Sold on Gold?

“So extraordinary a rise in the market price of Gold in this country…pointed to something in the state of our own domestic

– The Report of the 1810 House of Commons Select Committee on the High Price of Gold

May’s reputation as unfriendly to stock market gains has long been noted as evidenced by the mantra to “sell in May
and go away.” The wisdom of that advice, at least for this year, was belied by the S&P 500 providing investors with a
return of 5%, the best performance for the month since 2009. That the love affair of investors for all things related to
AI had not yet reached the peak level of their passion was manifested by NVDIA’s 27% return for the month with
Apple joining in with 13% and even the normally pedestrian utility stocks rising 9% on the prospects for the increased
demand for electricity to power all of those artificial IQ points. Small Cap stocks modestly outperformed “the 500” and
even bonds rallied with many sectors of that market finding their way to close to break-even returns year to date.

Though having outperformed the S&P 500 by almost 40% in the past twenty-five years gold has been relegated to
being among the most forgotten of asset classes. Those proclaiming its virtues are not even dignified by being
compared to a species of animal, a bull or a bear, but that of an insect, “gold bugs.” Though the spotlight that once
shone upon it now increasingly shines upon bitcoin in the past eight months “the barbarous relic” has risen by
25 ½ % which begs the obvious question why? Historically gold tends to do well when inflation is rising, which it isn’t,
when interest rates are low, which they aren’t, and the US dollar is losing value which, at least in relation to most
other currencies, is not currently the case. Something is causing gold prices to rise at a very rapid rate and the
answering of that question might possibly offer some insights helpful to our understanding of a great deal more than
just that of the price of precious metals.

One of the most notable characteristics of life in the United States in the past third of a century has been the contrast
between the rate of growth of our wealth which has increased at a 3.3% real (adjusted for inflation) annual rate from
1990 through 2022 and the .45% annual increase in the median family income. This is further evidenced by the
performance of the US stock market which had a value equal to half that of our national economy in 1990 but was
50% larger in 2022. In other words, for whatever reason, the stock market has grown at an annual rate almost three
times faster than that of our economy.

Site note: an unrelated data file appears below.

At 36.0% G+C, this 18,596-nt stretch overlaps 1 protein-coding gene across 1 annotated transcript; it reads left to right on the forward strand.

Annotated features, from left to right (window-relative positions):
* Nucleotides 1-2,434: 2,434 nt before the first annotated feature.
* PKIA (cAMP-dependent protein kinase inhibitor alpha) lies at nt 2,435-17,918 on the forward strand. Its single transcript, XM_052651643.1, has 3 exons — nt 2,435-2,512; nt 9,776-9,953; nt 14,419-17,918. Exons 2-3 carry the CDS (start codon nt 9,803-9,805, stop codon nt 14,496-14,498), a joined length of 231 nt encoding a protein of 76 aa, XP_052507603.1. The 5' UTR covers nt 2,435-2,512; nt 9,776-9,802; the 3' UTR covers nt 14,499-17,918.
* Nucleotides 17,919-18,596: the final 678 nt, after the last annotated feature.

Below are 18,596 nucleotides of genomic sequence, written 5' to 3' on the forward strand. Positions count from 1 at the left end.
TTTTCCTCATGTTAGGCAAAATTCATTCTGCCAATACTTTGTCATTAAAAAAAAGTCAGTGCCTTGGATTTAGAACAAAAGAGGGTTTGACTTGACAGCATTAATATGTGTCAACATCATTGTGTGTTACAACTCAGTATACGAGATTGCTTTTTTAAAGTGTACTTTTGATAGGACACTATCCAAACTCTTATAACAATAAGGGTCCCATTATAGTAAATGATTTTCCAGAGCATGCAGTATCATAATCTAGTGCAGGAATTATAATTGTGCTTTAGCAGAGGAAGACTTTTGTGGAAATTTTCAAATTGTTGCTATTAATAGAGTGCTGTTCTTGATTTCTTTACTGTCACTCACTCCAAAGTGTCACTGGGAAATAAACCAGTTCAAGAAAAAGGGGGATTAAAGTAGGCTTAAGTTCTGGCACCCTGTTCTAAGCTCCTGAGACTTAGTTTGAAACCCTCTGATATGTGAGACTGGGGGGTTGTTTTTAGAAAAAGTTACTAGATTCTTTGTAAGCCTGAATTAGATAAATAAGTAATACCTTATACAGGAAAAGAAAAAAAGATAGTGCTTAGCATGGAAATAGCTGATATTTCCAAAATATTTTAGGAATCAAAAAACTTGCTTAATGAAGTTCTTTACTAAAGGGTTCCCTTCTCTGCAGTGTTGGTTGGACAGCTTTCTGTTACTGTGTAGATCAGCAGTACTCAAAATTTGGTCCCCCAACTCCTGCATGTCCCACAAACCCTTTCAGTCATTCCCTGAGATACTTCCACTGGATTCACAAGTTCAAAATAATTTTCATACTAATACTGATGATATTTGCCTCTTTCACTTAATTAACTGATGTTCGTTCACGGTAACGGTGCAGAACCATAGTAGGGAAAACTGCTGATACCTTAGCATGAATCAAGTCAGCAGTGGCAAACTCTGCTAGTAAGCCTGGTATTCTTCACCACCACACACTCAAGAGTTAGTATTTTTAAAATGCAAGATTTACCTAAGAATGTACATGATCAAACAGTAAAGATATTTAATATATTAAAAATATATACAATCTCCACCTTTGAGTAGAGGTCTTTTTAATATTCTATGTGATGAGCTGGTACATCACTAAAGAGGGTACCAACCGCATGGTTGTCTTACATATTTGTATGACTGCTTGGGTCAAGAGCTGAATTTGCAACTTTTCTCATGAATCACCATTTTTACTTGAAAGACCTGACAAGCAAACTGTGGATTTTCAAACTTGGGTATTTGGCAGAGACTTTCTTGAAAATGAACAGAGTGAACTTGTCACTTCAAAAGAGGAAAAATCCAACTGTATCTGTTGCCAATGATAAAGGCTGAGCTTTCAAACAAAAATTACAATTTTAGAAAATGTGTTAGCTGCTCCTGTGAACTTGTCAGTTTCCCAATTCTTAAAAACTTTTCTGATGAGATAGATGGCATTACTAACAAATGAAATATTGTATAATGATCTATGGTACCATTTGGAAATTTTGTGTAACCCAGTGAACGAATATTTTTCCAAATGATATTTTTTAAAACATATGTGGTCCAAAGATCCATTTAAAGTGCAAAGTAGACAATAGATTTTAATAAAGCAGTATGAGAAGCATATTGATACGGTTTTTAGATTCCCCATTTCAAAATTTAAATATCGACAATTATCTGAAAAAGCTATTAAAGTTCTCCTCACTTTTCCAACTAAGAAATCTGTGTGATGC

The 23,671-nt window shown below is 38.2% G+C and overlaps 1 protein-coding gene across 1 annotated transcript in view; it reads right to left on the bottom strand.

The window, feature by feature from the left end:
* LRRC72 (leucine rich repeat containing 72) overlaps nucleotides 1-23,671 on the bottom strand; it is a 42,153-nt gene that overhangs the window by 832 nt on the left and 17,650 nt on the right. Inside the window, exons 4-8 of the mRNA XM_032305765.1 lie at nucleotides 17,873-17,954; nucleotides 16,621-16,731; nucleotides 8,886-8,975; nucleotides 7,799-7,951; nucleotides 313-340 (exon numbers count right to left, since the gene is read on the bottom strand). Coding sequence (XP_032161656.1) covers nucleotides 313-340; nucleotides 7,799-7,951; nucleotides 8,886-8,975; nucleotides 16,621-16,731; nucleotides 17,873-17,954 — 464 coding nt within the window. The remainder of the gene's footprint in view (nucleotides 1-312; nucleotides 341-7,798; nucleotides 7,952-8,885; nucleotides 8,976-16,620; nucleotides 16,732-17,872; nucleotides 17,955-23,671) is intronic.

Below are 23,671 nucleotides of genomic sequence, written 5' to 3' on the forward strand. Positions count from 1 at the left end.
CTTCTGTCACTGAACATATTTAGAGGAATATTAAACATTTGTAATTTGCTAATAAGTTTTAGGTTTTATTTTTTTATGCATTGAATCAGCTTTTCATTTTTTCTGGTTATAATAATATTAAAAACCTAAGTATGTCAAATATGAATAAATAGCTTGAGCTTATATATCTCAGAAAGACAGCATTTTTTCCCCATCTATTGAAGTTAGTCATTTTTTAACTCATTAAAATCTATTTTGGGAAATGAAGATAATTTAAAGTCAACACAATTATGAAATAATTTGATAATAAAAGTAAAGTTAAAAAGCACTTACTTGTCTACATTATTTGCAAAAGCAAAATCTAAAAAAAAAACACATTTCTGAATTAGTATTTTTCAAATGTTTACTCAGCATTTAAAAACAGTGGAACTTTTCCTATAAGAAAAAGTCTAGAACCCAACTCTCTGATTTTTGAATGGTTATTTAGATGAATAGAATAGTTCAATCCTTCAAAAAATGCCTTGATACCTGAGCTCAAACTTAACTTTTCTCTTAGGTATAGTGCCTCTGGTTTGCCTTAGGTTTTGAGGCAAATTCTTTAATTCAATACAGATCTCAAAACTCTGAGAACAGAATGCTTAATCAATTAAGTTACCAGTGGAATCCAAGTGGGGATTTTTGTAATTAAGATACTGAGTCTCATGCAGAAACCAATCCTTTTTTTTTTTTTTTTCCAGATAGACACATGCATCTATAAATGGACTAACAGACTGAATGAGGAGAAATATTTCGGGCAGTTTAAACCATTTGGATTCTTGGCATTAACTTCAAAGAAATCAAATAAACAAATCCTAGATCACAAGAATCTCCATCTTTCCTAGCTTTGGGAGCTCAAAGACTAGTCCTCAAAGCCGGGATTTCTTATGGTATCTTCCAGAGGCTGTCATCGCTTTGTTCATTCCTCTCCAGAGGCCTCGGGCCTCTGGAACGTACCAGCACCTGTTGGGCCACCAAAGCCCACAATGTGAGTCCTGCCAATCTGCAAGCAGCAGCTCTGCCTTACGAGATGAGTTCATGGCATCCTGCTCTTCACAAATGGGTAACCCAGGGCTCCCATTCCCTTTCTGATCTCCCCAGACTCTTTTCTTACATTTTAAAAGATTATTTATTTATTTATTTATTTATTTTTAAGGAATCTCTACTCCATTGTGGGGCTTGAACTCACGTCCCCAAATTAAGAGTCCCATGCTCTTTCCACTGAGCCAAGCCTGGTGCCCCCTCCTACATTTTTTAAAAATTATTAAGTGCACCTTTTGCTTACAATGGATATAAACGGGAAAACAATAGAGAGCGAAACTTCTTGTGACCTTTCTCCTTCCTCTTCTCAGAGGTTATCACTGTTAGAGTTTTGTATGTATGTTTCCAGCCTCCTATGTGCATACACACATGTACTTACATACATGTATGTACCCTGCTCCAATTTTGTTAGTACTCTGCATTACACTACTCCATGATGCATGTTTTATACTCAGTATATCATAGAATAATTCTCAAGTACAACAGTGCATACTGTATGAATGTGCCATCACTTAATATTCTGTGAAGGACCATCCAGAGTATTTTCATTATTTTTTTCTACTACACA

Accompanying the rise in the stock market has been the growth of our federal government debt. From 1990 until the
Global Financial Crisis of 2008 that form of debt and the national economy grew at an approximately equal rate with a
level hovering near 60%. In the fifteen years since then federal debt has grown at a rate twice that of our economy
and is now at a level of 120%. In the past six months through April the US Treasury issued $16.8 trillion in new debt
with $15.7 trillion of it required to repay the debt that matured during that period. These are figures for six months.
Annualized, that level of debt issuance is now almost 25% larger than our national economy.

Since the onset of 2020 an acre of Iowa farmland has increased by 59 ¼% through 2023, the price of gold 55%
through May 31st and the median selling price of an existing home by 43 ½% through March. Could it be that the
underlying force propelling upwards the value of those assets is an effect not so much of the increase in their value
as it is the loss of the value of the paper money we are using to purchase those assets with? In other words, perhaps
the true source of the inflation we are observing may be an effect not so much of the rise in the price of what we are
purchasing but the decline in the value of what we are purchasing it with. And if this is true, then how should this
affect our perception of the future as investors if we are now experiencing a shift in “the balance of power” between
“paper” assets and those which are perceived as possessing real intrinsic value?

First, it may be wise to assume that the issuance of accelerating volumes of money is not likely to be reversed in the
next several years and so the sunny weather overhanging the current landscape of the financial markets may well
continue to exhibit a relative absence of storm clouds for some time. Second, it may also be wise to take note of the
relative sizes of those markets that may prosper in this future possibly unfolding scenario and those that may not. The
bond market is $130 trillion, the equity market $65 trillion, the gold market $14 trillion and bitcoin $1.4 trillion. Indeed,
it may well be the variance in size of the gold and bitcoin markets that explain the variance in bitcoin’s 100% return
the past three years and gold’s 24 1/4%. Perhaps though there is also an element of confirmation of the ever-present
relationship between risk and return.

60/40 portfolios returned 3 ¼% for the month erasing April’s decline and increasing year to date portfolio values to
their year-to-date highest level of 8 ¾%. The 60% equity share returned 4.7% with all sectors positive but with large